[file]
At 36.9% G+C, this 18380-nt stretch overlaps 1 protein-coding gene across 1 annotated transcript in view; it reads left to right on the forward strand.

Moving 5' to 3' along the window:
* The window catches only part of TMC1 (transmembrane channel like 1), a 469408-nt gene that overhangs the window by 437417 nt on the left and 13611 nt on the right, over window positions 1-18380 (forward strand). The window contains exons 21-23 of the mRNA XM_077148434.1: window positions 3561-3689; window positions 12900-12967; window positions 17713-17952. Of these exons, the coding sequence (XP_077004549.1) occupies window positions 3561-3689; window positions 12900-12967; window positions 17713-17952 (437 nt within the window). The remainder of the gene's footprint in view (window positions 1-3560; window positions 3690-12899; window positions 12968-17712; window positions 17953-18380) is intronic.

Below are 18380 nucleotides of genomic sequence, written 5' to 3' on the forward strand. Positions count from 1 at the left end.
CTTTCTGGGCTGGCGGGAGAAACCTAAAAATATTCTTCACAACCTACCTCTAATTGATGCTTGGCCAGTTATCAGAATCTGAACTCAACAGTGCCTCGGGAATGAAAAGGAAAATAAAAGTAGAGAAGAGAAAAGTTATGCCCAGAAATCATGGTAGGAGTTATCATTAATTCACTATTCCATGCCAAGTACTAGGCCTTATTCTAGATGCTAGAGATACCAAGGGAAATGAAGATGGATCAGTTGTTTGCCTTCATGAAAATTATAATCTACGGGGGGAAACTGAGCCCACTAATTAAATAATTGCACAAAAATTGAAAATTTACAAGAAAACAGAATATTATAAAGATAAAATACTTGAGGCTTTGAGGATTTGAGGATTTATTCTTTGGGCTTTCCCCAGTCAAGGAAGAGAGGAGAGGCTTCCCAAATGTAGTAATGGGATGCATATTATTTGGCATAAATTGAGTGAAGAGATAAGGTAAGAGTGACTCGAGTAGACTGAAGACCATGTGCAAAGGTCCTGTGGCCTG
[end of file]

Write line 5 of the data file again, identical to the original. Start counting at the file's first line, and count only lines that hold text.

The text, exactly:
CTTTCTGGGCTGGCGGGAGAAACCTAAAAATATTCTTCACAACCTACCTCTAATTGATGCTTGGCCAGTTATCAGAATCTGAACTCAACAGTGCCTCGGGAATGAAAAGGAAAATAAAAGTAGAGAAGAGAAAAGTTATGCCCAGAAATCATGGTAGGAGTTATCATTAATTCACTATTCCATGCCAAGTACTAGGCCTTATTCTAGATGCTAGAGATACCAAGGGAAATGAAGATGGATCAGTTGTTTGCCTTCATGAAAATTATAATCTACGGGGGGAAACTGAGCCCACTAATTAAATAATTGCACAAAAATTGAAAATTTACAAGAAAACAGAATATTATAAAGATAAAATACTTGAGGCTTTGAGGATTTGAGGATTTATTCTTTGGGCTTTCCCCAGTCAAGGAAGAGAGGAGAGGCTTCCCAAATGTAGTAATGGGATGCATATTATTTGGCATAAATTGAGTGAAGAGATAAGGTAAGAGTGACTCGAGTAGACTGAAGACCATGTGCAAAGGTCCTGTGGCCTG